Early Success in Trials for Experimental Gene Therapies for Fabry Disease and Cystinosis

As reported in Business Fortnight, the top level gene therapy company AVROBIO has announced successful clinical trials for investigational drugs for Fabry disease and cystinosis. The CEO of AVROBIO, Geoff Mackay has said, “We’re excited to see continued strong results across our clinical programs for Fabry disease and cystinosis.”
So far, their Phase 2 results on four Fabry disease patients make the researchers optimistic that just one dose of their gene therapy could be enough to kick-start patients into durably producing the faulty enzyme so the body can maintain healthy cleansing on toxic matter. They found the positive effects continued six months after patients received the gene therapy.
Similarly, they found their first cystinosis patient that received their personalized treatment ‘plato’ continued to show positive trends for their key kidney functioning measures. The first patient reportedly experienced a notable reduction in plasma lyo-Gb3, and more healthy levels of leukocyte and plasma enzyme activity, at triple the level of the control group.

Fabry Disease

Fabry disease is a rare genetic disease caused by a buildup of the fat globotriaosylceramide in the cells. While every patient is affected differently, it tends to cause symptoms such as pain in the hands and feet, dark red spots, the inability to sweat, cloudy vision at the outer eye, hearing loss or ringing, and gastrointestinal issues. As the disease progresses, it can trigger life-threatening circumstances such as a heart attack, stroke, and kidney damage. There are symptomatic treatment options including a specific diet, medications, and aspirin, but there is not currently any FDA approved treatment option.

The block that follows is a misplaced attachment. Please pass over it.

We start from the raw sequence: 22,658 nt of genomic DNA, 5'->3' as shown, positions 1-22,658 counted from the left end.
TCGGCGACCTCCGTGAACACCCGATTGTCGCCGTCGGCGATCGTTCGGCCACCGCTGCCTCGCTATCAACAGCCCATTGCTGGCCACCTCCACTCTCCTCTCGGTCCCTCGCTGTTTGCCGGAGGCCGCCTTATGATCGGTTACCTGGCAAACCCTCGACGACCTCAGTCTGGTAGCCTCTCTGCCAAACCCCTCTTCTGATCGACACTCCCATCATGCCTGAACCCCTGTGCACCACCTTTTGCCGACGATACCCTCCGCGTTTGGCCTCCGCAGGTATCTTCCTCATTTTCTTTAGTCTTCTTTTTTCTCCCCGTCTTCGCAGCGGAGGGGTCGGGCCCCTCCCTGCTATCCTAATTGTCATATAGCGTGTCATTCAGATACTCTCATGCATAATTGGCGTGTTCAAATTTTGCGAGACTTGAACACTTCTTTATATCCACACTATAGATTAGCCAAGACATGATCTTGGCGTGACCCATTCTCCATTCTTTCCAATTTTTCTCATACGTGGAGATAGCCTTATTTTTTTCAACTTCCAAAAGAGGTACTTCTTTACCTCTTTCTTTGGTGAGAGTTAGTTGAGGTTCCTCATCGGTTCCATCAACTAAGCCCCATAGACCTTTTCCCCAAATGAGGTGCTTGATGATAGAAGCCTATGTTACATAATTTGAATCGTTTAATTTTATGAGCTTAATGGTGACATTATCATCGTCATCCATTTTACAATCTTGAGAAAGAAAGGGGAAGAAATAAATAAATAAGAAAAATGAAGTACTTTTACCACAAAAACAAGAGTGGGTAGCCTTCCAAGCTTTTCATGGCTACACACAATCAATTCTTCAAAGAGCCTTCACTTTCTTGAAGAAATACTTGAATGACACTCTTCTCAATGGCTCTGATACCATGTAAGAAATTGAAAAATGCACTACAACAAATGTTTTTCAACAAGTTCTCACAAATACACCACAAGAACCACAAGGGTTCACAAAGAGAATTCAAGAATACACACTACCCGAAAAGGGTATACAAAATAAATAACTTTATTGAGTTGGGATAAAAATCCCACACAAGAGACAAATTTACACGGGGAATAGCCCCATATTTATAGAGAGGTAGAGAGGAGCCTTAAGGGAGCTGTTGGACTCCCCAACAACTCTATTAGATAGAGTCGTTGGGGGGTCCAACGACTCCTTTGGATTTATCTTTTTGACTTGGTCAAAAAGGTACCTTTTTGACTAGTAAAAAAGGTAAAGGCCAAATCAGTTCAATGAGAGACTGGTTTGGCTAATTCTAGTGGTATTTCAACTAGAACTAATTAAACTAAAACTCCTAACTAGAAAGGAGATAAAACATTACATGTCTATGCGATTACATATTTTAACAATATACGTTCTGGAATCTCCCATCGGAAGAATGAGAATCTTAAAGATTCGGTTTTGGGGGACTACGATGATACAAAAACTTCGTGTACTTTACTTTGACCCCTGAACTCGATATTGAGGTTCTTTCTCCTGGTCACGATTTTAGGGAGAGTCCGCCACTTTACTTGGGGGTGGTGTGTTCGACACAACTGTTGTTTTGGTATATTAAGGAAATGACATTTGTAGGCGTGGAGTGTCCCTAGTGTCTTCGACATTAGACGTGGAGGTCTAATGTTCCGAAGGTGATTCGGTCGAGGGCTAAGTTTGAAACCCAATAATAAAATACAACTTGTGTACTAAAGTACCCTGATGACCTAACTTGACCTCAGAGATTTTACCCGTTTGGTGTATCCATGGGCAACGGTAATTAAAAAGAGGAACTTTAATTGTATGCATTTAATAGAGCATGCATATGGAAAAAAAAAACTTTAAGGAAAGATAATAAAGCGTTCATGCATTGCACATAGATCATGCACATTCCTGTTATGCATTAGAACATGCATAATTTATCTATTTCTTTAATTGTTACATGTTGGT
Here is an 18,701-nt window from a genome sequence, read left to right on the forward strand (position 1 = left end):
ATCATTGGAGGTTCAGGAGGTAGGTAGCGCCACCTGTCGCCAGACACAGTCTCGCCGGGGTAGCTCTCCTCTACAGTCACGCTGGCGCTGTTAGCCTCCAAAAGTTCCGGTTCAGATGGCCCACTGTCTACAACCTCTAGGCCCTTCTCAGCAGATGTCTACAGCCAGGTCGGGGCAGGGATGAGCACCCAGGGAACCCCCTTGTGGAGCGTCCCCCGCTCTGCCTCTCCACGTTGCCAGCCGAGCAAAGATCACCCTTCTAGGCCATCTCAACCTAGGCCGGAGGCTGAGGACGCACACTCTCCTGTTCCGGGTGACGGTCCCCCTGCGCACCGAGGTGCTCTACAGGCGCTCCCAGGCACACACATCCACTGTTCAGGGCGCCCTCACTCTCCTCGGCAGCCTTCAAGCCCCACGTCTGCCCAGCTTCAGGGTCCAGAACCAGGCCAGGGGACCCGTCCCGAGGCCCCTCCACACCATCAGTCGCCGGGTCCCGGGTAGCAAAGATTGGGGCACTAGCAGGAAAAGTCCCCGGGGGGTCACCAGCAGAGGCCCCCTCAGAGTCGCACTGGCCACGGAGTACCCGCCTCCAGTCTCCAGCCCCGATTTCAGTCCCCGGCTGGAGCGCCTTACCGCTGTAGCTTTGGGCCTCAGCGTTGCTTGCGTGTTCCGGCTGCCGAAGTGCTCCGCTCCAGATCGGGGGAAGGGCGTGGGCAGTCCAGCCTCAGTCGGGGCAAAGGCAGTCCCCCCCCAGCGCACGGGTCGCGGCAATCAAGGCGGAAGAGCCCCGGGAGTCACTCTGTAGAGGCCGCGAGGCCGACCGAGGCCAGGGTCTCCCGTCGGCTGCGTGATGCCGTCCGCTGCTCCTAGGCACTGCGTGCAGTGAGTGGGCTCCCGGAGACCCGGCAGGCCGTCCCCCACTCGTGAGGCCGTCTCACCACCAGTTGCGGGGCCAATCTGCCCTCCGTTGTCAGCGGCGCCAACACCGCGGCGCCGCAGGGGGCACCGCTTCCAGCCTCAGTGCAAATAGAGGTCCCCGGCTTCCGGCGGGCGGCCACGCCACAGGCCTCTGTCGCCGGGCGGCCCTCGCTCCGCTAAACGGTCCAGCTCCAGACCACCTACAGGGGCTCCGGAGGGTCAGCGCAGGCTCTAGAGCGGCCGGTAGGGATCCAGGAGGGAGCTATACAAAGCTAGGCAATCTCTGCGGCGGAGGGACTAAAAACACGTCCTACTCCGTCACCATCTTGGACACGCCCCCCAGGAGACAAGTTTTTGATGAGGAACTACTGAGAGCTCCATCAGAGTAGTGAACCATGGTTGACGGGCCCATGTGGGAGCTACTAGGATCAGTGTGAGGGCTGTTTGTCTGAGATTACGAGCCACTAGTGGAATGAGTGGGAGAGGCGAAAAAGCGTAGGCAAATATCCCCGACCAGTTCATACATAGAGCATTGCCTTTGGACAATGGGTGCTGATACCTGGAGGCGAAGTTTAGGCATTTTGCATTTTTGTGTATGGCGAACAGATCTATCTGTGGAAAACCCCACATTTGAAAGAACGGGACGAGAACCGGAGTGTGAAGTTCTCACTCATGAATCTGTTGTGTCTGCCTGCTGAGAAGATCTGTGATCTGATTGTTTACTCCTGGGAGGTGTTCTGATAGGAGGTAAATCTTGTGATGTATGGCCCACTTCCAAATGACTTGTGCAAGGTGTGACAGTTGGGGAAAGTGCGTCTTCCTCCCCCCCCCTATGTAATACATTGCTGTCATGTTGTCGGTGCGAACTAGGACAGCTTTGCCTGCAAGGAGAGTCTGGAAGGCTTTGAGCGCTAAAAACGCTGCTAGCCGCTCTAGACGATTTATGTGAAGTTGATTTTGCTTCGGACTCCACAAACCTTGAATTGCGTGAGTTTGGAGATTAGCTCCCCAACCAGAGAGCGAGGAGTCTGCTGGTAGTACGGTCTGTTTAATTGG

Cystinosis is a rare genetic disease that leads the build-up of cystine, an amino acid, which crystallizes in the cells, potentially causing organ damage, kidney failure, or death. There are three subtypes: nephropathic, intermediate, and non-nephropathic depending on when and how it develops. Some cases develop in infancy, while others develop later in life and patients never experience the severe symptoms.


When the Fabry phase 2 trial cut off in November of 2019, none of the participant had noted any safety events due to either of the drug’s administration. They found patients successfully maintained increased leukocyte and plasma AGA enzyme activity while others sustained decreases in plasma lyso-Gb3 and total Gb3 levels.
At six months into trials for the cystinosis patient, the researchers measured positive trends in the key measures of kidney functioning.  They found the patient experienced a drop in plasma lyso-Gb3 and leukocytes a month after the treatment. This is important because many patients suffer from potentially debilitating kidney failure, with 90% of patients requiring a kidney transplant by their 20s and 30s.  The researchers found the first dosed patient experienced improvements in their serum creatinine and glomerular filtration rate, two key measures of kidney functioning.
The researchers point to the exciting nature of the new treatment being administered in one dose, comparing it to the current method which consists of dozens of pills a day without guarantee of preventing the disease from progressing. The first patient stopped using this treatment regime before receiving the AVR-RD-04 dose, and continues to not need these medications.

What are your thoughts on the early findings from these trials? Share your stories, thoughts, and hopes with the Patient Worthy community!

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